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Re: evaluate the best SSH client (was: Print in PuTTy)

    DM> Richard E Silverman sez:
    DM> SSH protocol requires all implementation to support PK auth.  Some
    DM> systems do not support PK auth as a standard userauth method.
    DM> Ergo protocol requires that on some systems SSH introduce (in
    DM> order to support) a non-standard userauth method.

    >>  But it does not require you to use it, so I fail to see why you
    >> think it's a problem at all, much less a failing of the protocol.

    DM> It's a feature of the protocol -- specific vendor's
    DM> implementations with value-added bells and whistles deployed on
    DM> real-life networks with their own security policies and access
    DM> control mechanisms -- aside.

You keep changing your claim.  First you said, "A properly designed
protocol would have left authentication to PAM."  You made it clear that
you thought this was a failing of the protocol, per se.  I pointed out
that simply doesn't doesn't make sense, for several reasons; SSH-AUTH
could not in any reasonable way "leave authentication to PAM."  Then you
said that the "SSH protocol requires all implementations to support PK
auth.. Ergo protocol requires that on some systems SSH introduce...  a
non-standard userauth method."  This is *false*.  Having the capability
buried somewhere in the software does not "introduce" another userauth
method, because the sysadmin selects which methods to actually enable.
Hence, it is a not a problem.  Now you call it a "feature of the
protocol," and write as if you were entirely neutral on the question of
whether it were a problem or failing of the protocol:

    DM> Whether it's a problem or a blessing is another question.

... even though your original claim was precisely that the protocol was
flawed because of this requirement.  You appear to change your mind about
what you're claiming whenever you're faced with contrary evidence.  I
cannot follow your argument or make sense of it, sorry.

    DM> It can be a blessing when it comes to setting it up and a failing
    DM> when you get to revoke user's access rights.

Once again, you are confusing authentication with authorization, and
ignoring the capabilities of existing software.  With OpenSSH (and many
other servers), you can easily revoke access to an account in a manner
which is independent of userauth method, e.g. with PAM, or bsdauth, or

I'm going to drop this now, since we don't really seem to be getting

  Richard Silverman

Re: evaluate the best SSH client (was: Print in PuTTy)

Richard E. Silverman <res(*)> wrote:
| Most EULA's on commercial software say essentially the same
| thing--disclaiming all warranties except replacing defective media.
| Support is certainly a valuable service, but let's not pretend that
| commercial software vendors provide warranties as to the correct
| functioning of their software.  Overwhelmingly, they do not.

Perhaps I let poetic metaphor obscure the point.  With a commercial
product, when something goes wrong, you can generally get somebody
on the telephone to help you.  The "something" need not be a defect
in the program: there are many possible modes of failure.  Figuring
out the source of a problem often requires technically informed
diagnostic troubleshooting, and it is unwise to expect that a naive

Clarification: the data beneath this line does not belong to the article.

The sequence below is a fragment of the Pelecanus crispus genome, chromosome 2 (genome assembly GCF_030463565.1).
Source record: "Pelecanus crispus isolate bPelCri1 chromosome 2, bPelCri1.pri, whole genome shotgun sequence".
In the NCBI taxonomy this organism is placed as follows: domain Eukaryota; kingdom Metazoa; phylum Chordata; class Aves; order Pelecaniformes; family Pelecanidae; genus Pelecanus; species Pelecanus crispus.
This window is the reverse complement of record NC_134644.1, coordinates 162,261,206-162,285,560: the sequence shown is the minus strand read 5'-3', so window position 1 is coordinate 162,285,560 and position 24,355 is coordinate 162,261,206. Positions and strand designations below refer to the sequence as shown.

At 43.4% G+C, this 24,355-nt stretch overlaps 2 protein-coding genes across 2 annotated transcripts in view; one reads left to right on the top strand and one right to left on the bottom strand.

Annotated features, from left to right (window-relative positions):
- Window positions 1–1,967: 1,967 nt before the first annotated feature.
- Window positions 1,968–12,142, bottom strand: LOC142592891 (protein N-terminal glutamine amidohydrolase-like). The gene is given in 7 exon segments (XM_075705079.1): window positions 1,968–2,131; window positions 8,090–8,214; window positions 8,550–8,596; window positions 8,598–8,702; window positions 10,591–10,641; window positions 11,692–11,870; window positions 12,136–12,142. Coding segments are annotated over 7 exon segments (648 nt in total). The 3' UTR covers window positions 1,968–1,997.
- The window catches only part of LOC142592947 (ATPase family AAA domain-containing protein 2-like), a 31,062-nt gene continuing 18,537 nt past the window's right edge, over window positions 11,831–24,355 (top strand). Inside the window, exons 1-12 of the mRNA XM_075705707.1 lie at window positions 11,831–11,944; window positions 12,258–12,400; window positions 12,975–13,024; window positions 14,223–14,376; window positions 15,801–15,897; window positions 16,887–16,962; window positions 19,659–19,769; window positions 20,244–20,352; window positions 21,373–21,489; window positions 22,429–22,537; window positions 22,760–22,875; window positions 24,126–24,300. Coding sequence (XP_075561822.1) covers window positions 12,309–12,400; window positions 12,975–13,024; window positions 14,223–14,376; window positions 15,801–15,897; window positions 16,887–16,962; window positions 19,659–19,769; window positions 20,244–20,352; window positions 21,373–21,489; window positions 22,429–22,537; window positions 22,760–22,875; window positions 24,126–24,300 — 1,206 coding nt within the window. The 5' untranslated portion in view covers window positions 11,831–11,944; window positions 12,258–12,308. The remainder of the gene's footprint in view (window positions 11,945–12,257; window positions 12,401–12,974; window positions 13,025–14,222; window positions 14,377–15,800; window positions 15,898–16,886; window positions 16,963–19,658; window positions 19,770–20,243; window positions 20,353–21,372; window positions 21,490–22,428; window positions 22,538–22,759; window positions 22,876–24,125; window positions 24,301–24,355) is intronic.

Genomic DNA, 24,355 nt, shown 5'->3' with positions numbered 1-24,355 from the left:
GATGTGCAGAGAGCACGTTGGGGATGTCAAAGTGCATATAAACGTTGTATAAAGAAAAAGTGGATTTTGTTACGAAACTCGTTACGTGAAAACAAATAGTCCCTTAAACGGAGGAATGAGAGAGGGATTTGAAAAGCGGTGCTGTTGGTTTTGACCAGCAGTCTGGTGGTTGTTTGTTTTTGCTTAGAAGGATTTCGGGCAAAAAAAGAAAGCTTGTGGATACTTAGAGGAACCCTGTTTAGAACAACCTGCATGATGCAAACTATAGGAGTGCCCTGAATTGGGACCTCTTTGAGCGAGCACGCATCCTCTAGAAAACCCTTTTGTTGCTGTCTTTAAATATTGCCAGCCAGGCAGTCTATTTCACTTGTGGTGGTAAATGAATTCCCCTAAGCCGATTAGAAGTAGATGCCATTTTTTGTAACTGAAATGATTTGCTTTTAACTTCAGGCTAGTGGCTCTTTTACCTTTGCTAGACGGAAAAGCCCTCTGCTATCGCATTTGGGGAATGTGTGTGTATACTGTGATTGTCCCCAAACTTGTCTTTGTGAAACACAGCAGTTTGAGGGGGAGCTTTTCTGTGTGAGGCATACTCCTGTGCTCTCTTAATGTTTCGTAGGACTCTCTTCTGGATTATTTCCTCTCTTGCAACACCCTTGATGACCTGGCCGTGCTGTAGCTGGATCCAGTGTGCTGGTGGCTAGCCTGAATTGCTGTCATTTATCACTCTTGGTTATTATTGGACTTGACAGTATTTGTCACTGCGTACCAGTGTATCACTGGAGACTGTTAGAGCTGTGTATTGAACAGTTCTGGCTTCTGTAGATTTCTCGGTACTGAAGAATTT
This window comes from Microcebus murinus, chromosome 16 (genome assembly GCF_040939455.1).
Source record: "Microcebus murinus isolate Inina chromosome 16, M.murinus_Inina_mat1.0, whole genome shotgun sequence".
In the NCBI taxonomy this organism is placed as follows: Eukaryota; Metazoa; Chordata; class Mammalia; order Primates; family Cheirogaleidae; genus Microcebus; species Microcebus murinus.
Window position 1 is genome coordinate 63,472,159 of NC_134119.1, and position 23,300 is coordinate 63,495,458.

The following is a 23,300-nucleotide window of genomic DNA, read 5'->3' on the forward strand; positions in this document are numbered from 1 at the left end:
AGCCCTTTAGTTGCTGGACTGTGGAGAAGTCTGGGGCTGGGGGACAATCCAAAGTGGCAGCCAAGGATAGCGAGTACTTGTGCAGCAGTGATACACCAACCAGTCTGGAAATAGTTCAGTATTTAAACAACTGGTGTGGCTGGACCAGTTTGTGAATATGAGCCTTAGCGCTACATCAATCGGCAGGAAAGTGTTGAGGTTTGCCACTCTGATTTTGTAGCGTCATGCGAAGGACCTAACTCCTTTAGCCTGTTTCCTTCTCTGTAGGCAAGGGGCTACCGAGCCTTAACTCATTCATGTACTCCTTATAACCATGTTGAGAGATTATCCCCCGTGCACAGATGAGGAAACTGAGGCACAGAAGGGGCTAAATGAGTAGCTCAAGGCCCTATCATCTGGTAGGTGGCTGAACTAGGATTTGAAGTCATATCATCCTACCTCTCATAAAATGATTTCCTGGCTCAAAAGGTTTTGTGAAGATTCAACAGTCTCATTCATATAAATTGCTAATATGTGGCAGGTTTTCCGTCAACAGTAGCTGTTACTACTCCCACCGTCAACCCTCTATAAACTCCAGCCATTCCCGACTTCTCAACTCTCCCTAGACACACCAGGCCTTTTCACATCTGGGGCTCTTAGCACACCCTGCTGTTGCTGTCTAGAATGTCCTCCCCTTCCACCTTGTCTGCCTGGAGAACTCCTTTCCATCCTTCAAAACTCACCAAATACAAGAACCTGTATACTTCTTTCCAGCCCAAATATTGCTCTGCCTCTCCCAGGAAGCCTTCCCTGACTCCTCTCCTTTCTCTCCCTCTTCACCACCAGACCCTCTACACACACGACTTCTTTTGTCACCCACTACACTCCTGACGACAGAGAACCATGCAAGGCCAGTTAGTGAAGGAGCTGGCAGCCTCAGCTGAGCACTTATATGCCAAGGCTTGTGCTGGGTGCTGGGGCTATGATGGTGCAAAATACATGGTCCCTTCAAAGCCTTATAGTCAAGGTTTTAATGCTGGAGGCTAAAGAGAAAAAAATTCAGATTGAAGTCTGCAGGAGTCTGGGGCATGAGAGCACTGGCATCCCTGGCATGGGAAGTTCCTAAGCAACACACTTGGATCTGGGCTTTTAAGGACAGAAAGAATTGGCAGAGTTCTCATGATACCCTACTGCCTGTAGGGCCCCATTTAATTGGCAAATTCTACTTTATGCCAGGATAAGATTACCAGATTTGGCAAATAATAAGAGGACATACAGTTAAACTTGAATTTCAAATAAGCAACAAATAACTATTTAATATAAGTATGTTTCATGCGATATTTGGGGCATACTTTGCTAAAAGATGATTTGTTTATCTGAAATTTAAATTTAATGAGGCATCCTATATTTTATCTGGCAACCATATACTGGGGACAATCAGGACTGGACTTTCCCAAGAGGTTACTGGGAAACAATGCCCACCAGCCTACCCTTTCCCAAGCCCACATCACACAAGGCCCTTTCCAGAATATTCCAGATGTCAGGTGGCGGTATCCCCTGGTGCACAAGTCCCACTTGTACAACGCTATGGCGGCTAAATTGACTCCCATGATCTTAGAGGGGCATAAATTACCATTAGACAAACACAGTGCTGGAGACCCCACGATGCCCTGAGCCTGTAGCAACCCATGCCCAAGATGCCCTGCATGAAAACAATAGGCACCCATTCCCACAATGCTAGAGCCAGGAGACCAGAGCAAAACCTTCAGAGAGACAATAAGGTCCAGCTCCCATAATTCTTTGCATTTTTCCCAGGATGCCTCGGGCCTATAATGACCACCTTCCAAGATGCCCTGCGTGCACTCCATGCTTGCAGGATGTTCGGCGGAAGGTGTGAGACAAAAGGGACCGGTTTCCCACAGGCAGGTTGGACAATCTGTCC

user can perform such troubleshooting unassisted.

Support for free software is typically obtained from volunteers, who
frequent Usenet and certain web sites in their spare time and answer
questions out of a spirit of helpfulness.  But it is very difficult
for such a volunteer to direct a troubleshooting procedure while
communicating through casual Internet means.  For some problems,
you've got to talk interactively to solve them.

(It is possible that some third-party person or company will sell
the service of providing telephone support for a free software
product, but such support is not always available.)

If an organization's users are able to get by with volunteer support,
or if the organization contains experts who can help out when one
session's output mysteriously freezes (when somebody typed Control-S
by accident!), then there is more leeway to adopt free software.

| It is not accurate to ascribe this behavior to "SSH," as if it were
| a limitation of the protocol.  Rather, it is true if you use the
| default, simplistic key-management/authorization mechanisms
| (known_hosts, authorized_keys, etc.).  The main SSH implementations,
| both free and commercial, now support Kerberos and PKI (and they
| interoperate to boot).

I'll guess that 99 and 44/100th percent of people who are connecting
via SSH are using known_hosts and authorized_keys (or equivalents).
However, if you've got a list of implementations that can use Kerberos
and PKI, please post it, and the rest of us can be better informed.


Juvenile-deliquent heifers and steers commit vandalism.

Re: evaluate the best SSH client (was: Print in PuTTy)

    RSS> However, if you've got a list of implementations that can use
    RSS> Kerberos and PKI, please post it, and the rest of us can be
    RSS> better informed.

OpenSSH and VShell/SecureCRT (VanDyke) support Kerberos via GSSAPI; Tectia
( supports both Kerberos and X.509 certificates.

  co-author: SSH, The Secure Shell (The Definitive Guide)

Re: evaluate the best SSH client (was: Print in PuTTy)

Richard S. Shuford wrote:

Quoted text here. Click to load it

Kermit 95 supports SRP, GSS-Kerberos 5, in addition to the traditional
shared keys and password based authentication methods.

Jeffrey Altman

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